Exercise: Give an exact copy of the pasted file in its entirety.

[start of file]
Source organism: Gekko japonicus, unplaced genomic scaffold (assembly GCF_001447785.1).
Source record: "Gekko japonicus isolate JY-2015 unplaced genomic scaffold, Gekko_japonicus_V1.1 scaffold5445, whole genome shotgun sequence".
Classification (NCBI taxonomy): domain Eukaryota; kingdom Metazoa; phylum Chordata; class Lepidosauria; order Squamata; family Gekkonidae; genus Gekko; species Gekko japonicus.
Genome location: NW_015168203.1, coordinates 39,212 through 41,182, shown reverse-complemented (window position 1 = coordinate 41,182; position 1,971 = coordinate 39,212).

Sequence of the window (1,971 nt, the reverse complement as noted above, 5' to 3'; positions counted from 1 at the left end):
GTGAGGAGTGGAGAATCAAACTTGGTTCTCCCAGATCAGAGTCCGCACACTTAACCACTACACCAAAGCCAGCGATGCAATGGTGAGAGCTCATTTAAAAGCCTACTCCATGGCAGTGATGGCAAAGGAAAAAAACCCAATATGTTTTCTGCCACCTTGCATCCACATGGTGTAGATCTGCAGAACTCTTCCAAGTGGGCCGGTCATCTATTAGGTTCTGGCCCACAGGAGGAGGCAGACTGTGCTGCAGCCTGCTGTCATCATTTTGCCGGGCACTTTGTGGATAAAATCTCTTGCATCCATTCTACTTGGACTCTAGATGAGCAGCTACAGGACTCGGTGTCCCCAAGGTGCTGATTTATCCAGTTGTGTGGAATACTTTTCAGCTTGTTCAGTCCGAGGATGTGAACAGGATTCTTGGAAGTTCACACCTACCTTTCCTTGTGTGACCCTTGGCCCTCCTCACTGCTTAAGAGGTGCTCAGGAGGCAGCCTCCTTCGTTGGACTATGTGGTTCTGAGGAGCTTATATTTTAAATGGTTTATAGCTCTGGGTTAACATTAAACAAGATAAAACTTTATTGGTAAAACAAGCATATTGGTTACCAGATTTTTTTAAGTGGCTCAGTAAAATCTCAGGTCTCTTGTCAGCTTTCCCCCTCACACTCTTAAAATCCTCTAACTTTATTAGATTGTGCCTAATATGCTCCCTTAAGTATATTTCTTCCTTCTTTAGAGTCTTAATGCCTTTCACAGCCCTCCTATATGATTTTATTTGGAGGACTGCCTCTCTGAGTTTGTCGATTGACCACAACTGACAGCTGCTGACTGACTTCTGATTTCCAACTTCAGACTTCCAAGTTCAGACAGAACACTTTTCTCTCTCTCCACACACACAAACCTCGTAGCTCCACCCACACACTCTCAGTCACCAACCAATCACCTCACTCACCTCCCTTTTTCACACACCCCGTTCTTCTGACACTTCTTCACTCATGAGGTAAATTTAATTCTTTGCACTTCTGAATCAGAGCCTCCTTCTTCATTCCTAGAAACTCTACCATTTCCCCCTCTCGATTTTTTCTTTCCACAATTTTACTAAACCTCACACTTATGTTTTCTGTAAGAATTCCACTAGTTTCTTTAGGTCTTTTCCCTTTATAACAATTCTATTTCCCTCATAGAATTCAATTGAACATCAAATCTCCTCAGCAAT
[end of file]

Source organism: Gekko japonicus, unplaced genomic scaffold (assembly GCF_001447785.1).
Source record: "Gekko japonicus isolate JY-2015 unplaced genomic scaffold, Gekko_japonicus_V1.1 scaffold5445, whole genome shotgun sequence".
Classification (NCBI taxonomy): domain Eukaryota; kingdom Metazoa; phylum Chordata; class Lepidosauria; order Squamata; family Gekkonidae; genus Gekko; species Gekko japonicus.
Genome location: NW_015168203.1, coordinates 39,212 through 41,182, shown reverse-complemented (window position 1 = coordinate 41,182; position 1,971 = coordinate 39,212).

Sequence of the window (1,971 nt, the reverse complement as noted above, 5' to 3'; positions counted from 1 at the left end):
GTGAGGAGTGGAGAATCAAACTTGGTTCTCCCAGATCAGAGTCCGCACACTTAACCACTACACCAAAGCCAGCGATGCAATGGTGAGAGCTCATTTAAAAGCCTACTCCATGGCAGTGATGGCAAAGGAAAAAAACCCAATATGTTTTCTGCCACCTTGCATCCACATGGTGTAGATCTGCAGAACTCTTCCAAGTGGGCCGGTCATCTATTAGGTTCTGGCCCACAGGAGGAGGCAGACTGTGCTGCAGCCTGCTGTCATCATTTTGCCGGGCACTTTGTGGATAAAATCTCTTGCATCCATTCTACTTGGACTCTAGATGAGCAGCTACAGGACTCGGTGTCCCCAAGGTGCTGATTTATCCAGTTGTGTGGAATACTTTTCAGCTTGTTCAGTCCGAGGATGTGAACAGGATTCTTGGAAGTTCACACCTACCTTTCCTTGTGTGACCCTTGGCCCTCCTCACTGCTTAAGAGGTGCTCAGGAGGCAGCCTCCTTCGTTGGACTATGTGGTTCTGAGGAGCTTATATTTTAAATGGTTTATAGCTCTGGGTTAACATTAAACAAGATAAAACTTTATTGGTAAAACAAGCATATTGGTTACCAGATTTTTTTAAGTGGCTCAGTAAAATCTCAGGTCTCTTGTCAGCTTTCCCCCTCACACTCTTAAAATCCTCTAACTTTATTAGATTGTGCCTAATATGCTCCCTTAAGTATATTTCTTCCTTCTTTAGAGTCTTAATGCCTTTCACAGCCCTCCTATATGATTTTATTTGGAGGACTGCCTCTCTGAGTTTGTCGATTGACCACAACTGACAGCTGCTGACTGACTTCTGATTTCCAACTTCAGACTTCCAAGTTCAGACAGAACACTTTTCTCTCTCTCCACACACACAAACCTCGTAGCTCCACCCACACACTCTCAGTCACCAACCAATCACCTCACTCACCTCCCTTTTTCACACACCCCGTTCTTCTGACACTTCTTCACTCATGAGGTAAATTTAATTCTTTGCACTTCTGAATCAGAGCCTCCTTCTTCATTCCTAGAAACTCTACCATTTCCCCCTCTCGATTTTTTCTTTCCACAATTTTACTAAACCTCACACTTATGTTTTCTGTAAGAATTCCACTAGTTTCTTTAGGTCTTTTCCCTTTATAACAATTCTATTTCCCTCATAGAATTCAATTGAACATCAAATCTCCTCAGCAAT